Dr. Patrick James Christian
Nova Southeastern University School of Humanities and Social Science
Area of Study: Conflict Studies, psychopathology of ethnic and cultural violence
Military Branch: US Army Special Forces
Years Served: 24
Highest Pay Grade: 05 LTC
Tell us about yourself:
I am a psychoanalytical anthropologist specializing in the sociological breakdown and psychological devolvement of communities in violent conflict. My work is part of a research and development effort leading to evolving military and diplomatic approaches to countering violent extremism and the spread of terrorist ideology and organizational spread. I have twenty-four years of experience in the practice and research of intra-state violence, civil war and tribal conflict. I have led field teams conducting combat advisory missions, tribal engagement and counterinsurgency operations in Caquetá, Putumayo and Los Amazonas Colombia; Puerto Francisco de Orellana in Ecuador; Darfur Sudan; Bilate and Ogadin regions of Ethiopia; and Baghdad and Taji Iraq. For the past year and a half, I served as a Special Forces interagency field team leader with US Africa Command’s Special Operations Command – Africa, conducting counter-terrorism, intelligence analysis, international security, and military operations (advise/assist/accompany) in the northern reaches of the Republic of Niger in the Central Sahel.
What prompted you to return to school?
As a field practitioner in the analysis and intervention of extreme violent communal conflict for the US Army, I had been searching for an advanced graduate program specializing in the psychosocial and emotional drivers of violent conflict. With over 70 months of deployed field experience in combat or hostile fire pay zones, I found that the US Government’s military, diplomatic and humanitarian organizations were operating on a strictly human physical needs framework of conflict analysis, completely overlooking the underlying and unmet psychological, sociological, and emotional aspects of conflict drivers. While my first graduate degree in organizational leadership (cross cultural) provided an awareness of these unmet human needs, NSU DCAR’s program laid out the science and practice behind this interdisciplinary approach to analyzing and intervening in violent human conflict.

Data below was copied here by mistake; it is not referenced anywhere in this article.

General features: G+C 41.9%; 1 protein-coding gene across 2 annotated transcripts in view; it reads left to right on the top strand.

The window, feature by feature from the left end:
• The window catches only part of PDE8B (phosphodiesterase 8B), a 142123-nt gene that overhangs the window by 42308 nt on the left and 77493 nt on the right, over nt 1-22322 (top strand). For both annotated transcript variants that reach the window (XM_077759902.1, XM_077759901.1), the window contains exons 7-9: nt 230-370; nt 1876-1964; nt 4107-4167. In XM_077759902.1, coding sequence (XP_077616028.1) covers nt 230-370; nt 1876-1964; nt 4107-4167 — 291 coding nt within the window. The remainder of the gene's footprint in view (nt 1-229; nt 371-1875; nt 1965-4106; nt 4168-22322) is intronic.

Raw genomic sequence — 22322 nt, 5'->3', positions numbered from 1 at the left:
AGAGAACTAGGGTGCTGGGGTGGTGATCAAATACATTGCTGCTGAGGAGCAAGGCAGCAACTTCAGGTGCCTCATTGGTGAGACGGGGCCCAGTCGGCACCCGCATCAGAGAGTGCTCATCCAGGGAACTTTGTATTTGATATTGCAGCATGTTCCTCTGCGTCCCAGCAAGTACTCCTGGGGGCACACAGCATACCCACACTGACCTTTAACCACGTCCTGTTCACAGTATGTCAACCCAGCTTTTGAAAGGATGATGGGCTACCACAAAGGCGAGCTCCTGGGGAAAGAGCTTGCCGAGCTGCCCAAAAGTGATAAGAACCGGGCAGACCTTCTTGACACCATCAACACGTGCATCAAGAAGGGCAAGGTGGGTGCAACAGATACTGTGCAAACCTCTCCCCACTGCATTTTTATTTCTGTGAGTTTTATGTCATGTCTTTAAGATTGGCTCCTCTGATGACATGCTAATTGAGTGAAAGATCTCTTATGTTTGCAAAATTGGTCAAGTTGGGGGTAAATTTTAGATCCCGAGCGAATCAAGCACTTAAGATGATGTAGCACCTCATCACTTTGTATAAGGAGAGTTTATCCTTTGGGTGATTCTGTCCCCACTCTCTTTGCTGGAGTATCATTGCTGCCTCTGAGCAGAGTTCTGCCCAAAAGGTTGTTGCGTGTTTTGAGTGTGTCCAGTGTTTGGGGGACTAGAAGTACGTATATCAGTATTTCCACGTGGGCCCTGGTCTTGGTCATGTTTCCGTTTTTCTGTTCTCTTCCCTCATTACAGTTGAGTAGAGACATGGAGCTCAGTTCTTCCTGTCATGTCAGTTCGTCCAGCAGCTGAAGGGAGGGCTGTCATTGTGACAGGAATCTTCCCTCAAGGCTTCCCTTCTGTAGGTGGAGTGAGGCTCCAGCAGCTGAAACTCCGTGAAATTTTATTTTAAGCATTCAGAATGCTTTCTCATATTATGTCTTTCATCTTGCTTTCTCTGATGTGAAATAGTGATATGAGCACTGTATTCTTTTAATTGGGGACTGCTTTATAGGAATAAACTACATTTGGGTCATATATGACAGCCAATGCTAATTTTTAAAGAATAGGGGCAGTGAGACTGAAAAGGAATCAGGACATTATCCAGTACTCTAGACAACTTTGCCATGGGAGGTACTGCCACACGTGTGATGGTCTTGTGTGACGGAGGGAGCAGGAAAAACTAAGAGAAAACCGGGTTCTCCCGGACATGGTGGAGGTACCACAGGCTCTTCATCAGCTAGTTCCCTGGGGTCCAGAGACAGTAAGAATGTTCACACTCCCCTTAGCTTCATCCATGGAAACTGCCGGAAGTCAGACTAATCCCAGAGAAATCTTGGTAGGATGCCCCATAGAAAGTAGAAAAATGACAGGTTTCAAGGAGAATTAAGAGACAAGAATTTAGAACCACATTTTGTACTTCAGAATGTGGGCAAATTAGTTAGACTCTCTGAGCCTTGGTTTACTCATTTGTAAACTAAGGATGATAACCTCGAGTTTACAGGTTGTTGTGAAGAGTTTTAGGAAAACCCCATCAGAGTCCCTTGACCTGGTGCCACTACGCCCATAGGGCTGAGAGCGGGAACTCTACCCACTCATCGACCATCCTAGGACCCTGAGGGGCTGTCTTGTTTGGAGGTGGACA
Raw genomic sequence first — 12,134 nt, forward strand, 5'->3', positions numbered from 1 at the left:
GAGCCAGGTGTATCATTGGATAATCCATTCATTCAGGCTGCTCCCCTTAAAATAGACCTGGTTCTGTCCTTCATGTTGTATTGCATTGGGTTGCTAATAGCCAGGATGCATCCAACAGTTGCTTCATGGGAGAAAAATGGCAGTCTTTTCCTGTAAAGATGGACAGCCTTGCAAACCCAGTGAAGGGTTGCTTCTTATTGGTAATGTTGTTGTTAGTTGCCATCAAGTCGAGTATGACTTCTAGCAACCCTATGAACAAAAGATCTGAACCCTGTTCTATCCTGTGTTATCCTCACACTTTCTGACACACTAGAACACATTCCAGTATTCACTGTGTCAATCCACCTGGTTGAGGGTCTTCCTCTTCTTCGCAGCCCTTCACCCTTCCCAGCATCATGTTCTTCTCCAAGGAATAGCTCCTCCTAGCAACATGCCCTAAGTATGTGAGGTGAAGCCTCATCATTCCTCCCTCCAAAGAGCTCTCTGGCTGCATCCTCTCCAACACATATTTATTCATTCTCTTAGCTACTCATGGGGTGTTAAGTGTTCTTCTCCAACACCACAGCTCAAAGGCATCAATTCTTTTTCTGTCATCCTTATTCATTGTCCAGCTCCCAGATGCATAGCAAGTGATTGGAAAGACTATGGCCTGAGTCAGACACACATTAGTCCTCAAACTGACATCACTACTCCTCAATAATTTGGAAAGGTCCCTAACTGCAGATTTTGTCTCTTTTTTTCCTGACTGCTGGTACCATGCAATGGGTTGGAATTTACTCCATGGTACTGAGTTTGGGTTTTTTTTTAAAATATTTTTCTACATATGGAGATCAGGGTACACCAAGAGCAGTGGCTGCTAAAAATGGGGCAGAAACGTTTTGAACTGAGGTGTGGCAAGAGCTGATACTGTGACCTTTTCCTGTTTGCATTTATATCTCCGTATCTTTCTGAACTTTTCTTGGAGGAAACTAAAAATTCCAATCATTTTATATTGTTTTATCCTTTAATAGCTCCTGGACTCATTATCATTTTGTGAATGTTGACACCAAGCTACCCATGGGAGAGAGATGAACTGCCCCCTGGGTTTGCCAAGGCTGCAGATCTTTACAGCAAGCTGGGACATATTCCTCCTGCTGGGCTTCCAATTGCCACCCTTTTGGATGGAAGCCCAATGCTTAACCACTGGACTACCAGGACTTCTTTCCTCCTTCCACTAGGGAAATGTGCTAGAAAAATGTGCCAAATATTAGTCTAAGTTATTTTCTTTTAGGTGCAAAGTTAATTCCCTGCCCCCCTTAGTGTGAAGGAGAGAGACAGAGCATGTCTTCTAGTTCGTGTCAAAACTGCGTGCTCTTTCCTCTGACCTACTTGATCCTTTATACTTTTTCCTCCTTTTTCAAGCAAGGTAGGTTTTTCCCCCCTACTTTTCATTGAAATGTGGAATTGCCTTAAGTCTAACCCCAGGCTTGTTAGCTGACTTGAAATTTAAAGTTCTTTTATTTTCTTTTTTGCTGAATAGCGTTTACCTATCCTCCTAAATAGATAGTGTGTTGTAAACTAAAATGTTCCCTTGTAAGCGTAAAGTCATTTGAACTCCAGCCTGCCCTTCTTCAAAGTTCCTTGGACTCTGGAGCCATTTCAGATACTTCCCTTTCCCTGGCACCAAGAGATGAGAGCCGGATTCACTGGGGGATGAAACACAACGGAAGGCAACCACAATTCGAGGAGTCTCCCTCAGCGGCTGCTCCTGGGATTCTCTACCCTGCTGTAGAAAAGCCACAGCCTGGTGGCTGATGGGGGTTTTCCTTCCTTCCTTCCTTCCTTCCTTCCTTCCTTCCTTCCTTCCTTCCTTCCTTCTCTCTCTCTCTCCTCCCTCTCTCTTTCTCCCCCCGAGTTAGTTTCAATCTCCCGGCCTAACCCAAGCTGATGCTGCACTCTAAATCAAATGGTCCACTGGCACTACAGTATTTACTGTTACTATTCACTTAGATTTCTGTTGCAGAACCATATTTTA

Why did you choose Nova Southeastern University?
I started pursuing my doctorate at George Mason University’s School of Conflict Analysis & Resolution, but found that their program was oriented towards a policy approach to understanding violent intractable communal conflicts. In 2011, I was invited to serve as a guest mediator for a live tribal mediation between the Ewele and Njeke tribal elders from Central Cameroon at NSU’s DCAR program. During this experience, I found that NSU’s DCAR program possessed a distinctly practice-oriented focus, supported by the program’s physical colocation with their school of psychology. As well, the vast international diversity of the DCAR doctoral program’s student body was unmatched by programs in the National Capital Region. This diversity of graduate students allowed for an unusual collaboration and comparison of experience that I would not have been able to achieve had I remained at GMU’s SCAR program.